Every year, we’re invited to press our noses up against their plate-glass window and drool at a world that’s as alien as a pharaoh’s to the slaves building their pyramid. What do they want from us for this display of greed? Envy?   

Times (even on Sunday) have changed and the Rich List satirises itself. Look at the ads that support it. There’s one for a 122-metre yacht that can be chartered for three million euros a week. A few pages later there’s one for a Swiss clinic “for the treatment of mental health and issues of substance and behavioural dependency”. Could these ads be related?  

So what the Sunday Times is presenting is a kind of freak show. Roll up, roll up, see the people who are tax exiles from the planet. 

The Rich List is just for the British mega-rich. So no room here for Meta-billionaire Mark Zuckerberg or space-wingnut Elon Musk. But it’s nice to see at the top of the list, with just a couple of hundred million over the £37bn-mark, the Hinduja family, whose leading lights so publicly acquired British passports some years ago, with or without government help.  

And here’s Lakshmi Mittal (No. 8 with £15bn), who was recently accused of profiting from both sides of the Ukraine conflict, after a part-owned Indian company bought nearly £2.4bn of Russian oil since the start of the war. Which newspaper revealed this? Step forward the Sunday Times.  

And there’s vacuum magnate Sir James Dyson (No. 5 with £21bn) who backed Brexit and then moved his global HQ to Singapore. That’s the beauty of being so rich; you can escape the consequences of your own actions.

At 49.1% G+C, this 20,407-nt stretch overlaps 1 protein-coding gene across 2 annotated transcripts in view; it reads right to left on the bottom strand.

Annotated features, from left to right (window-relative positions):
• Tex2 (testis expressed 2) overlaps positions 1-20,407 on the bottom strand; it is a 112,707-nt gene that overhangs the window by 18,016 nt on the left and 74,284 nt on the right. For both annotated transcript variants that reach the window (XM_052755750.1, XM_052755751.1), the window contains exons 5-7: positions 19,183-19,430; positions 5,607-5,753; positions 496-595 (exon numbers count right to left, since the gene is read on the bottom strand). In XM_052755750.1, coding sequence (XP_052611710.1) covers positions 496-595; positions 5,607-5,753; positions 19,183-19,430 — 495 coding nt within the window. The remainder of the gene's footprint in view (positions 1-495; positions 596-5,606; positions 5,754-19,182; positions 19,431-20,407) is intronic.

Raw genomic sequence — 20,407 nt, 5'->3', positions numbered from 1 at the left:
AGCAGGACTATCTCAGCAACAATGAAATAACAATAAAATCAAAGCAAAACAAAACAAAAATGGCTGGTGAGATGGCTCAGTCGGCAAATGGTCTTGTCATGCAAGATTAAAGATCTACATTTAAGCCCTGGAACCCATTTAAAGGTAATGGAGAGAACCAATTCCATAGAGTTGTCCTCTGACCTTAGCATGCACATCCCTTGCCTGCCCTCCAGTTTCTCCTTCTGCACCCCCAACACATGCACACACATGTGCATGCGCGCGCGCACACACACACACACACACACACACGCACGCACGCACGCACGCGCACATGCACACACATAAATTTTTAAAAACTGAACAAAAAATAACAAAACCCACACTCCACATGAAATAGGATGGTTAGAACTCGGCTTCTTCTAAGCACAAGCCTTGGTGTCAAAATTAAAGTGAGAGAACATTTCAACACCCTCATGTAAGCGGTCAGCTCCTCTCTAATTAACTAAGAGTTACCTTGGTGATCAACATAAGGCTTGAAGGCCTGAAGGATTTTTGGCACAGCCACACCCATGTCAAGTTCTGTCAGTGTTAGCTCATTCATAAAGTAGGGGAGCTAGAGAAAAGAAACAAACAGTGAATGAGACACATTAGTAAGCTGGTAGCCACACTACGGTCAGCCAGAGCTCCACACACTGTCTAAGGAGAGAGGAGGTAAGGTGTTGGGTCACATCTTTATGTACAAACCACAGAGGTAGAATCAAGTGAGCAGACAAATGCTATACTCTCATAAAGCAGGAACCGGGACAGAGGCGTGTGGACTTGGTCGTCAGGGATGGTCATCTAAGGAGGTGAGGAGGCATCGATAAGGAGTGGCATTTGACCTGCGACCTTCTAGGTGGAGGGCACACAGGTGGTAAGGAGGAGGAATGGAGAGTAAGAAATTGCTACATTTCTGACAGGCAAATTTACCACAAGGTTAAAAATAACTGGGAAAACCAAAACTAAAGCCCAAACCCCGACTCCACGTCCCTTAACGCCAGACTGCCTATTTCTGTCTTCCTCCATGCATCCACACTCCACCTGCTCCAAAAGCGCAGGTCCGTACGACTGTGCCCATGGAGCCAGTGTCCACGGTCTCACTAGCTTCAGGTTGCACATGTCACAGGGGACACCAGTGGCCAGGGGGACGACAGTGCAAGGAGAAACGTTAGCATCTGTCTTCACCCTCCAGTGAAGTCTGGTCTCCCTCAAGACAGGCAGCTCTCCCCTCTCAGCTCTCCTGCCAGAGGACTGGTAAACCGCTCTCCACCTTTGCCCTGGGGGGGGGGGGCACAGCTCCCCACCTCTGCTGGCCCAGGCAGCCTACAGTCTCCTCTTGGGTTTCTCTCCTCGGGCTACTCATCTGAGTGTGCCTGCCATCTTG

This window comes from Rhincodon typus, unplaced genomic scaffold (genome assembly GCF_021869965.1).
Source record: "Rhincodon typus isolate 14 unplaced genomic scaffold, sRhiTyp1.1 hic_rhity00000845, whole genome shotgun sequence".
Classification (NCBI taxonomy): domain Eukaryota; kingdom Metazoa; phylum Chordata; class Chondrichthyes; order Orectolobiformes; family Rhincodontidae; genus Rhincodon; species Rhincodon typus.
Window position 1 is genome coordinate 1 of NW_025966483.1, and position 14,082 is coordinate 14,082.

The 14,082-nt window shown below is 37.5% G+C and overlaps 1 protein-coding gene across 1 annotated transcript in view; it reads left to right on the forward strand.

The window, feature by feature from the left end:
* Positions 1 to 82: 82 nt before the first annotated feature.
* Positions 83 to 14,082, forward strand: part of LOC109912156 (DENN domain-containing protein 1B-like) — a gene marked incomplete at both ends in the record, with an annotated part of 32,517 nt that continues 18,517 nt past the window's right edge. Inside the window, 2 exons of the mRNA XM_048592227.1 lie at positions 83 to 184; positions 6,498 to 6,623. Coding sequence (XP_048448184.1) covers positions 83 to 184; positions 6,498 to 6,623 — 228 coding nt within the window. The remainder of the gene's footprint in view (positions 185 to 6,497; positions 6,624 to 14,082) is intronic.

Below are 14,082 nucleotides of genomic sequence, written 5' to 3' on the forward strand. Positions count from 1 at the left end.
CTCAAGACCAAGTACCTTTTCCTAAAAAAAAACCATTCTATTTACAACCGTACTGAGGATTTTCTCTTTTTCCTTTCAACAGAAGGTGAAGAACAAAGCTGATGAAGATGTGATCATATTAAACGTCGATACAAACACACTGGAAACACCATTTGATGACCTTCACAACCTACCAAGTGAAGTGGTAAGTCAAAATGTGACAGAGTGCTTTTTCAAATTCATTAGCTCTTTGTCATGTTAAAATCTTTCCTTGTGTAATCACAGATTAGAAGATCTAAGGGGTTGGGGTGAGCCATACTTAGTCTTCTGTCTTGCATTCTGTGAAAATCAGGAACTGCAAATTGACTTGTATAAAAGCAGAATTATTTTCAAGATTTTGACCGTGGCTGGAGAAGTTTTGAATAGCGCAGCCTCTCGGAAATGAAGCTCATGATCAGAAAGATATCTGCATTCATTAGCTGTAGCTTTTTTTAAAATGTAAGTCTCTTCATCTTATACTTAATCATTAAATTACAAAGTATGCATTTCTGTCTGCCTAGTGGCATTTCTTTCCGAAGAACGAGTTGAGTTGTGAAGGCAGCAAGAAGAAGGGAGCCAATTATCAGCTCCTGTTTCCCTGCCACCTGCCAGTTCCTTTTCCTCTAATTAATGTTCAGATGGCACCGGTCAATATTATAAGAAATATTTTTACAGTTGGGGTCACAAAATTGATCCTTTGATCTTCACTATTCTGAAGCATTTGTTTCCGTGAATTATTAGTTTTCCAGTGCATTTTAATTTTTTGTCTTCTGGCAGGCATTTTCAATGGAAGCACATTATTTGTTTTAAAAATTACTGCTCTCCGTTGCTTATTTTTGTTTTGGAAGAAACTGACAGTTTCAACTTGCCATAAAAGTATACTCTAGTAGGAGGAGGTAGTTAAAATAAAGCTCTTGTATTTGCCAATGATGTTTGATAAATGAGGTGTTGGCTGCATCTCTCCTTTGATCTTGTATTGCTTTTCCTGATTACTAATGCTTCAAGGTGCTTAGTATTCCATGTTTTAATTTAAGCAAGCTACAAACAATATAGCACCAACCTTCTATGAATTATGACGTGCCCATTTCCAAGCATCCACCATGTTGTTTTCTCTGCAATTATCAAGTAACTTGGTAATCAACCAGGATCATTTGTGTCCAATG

Most of the list is what similarly might be called colourful. These cannot, by virtue of their economic separation, be normal people. So what the Sunday Times is presenting is a kind of freak show. Roll up, roll up, see the people who are tax exiles from the planet. 

Money is its own reward. But ultimately its power is empty. 

What are we to make of this quite nauseating spectacle? Sure. there is no virtue in poverty. But nor should there be a prosperity gospel, which holds that the righteous are financially rewarded, other than in the outer reaches of an American charismatic movement. 

Among the things that make us go “hmm” in this report is the attitude to life. Phones 4u founder John Caudwell (No. 109, £1.5bn) says “If I stopped I’d probably be desperately unhappy.” Hmm. New entrant to the list Graham King (No. 221=, £750m) made his fortune from public money contracts for accommodation for asylum seekers that inspectors have described as “decrepit” and is currently the subject of charges under the Housing Act 2004. Hmm. 

Cursed are the rich, for they shall lose touch with reality. That’s not a heretical rewrite of the Sermon on the Mount, with its “Blessed are...” Beatitudes. There are actually four lesser known woes in the Gospel of Luke: 

 “Woe to you who are rich, for you have received your consolation. Woe to you who are full now, for you will be hungry. Woe to you who are laughing now, for you will mourn and weep. Woe to you when all speak well of you, for that is what their ancestors did to the false prophets.” 

These woes aren’t about revenge. But they do speak to the consequences of extreme wealth – such as profiteering from desperately vulnerable people or working so hard you can’t think properly. 

Money is its own reward. But ultimately its power is empty. Today, the Sunday Times should be as ashamed of idolising it as those it lionises for making so much of it.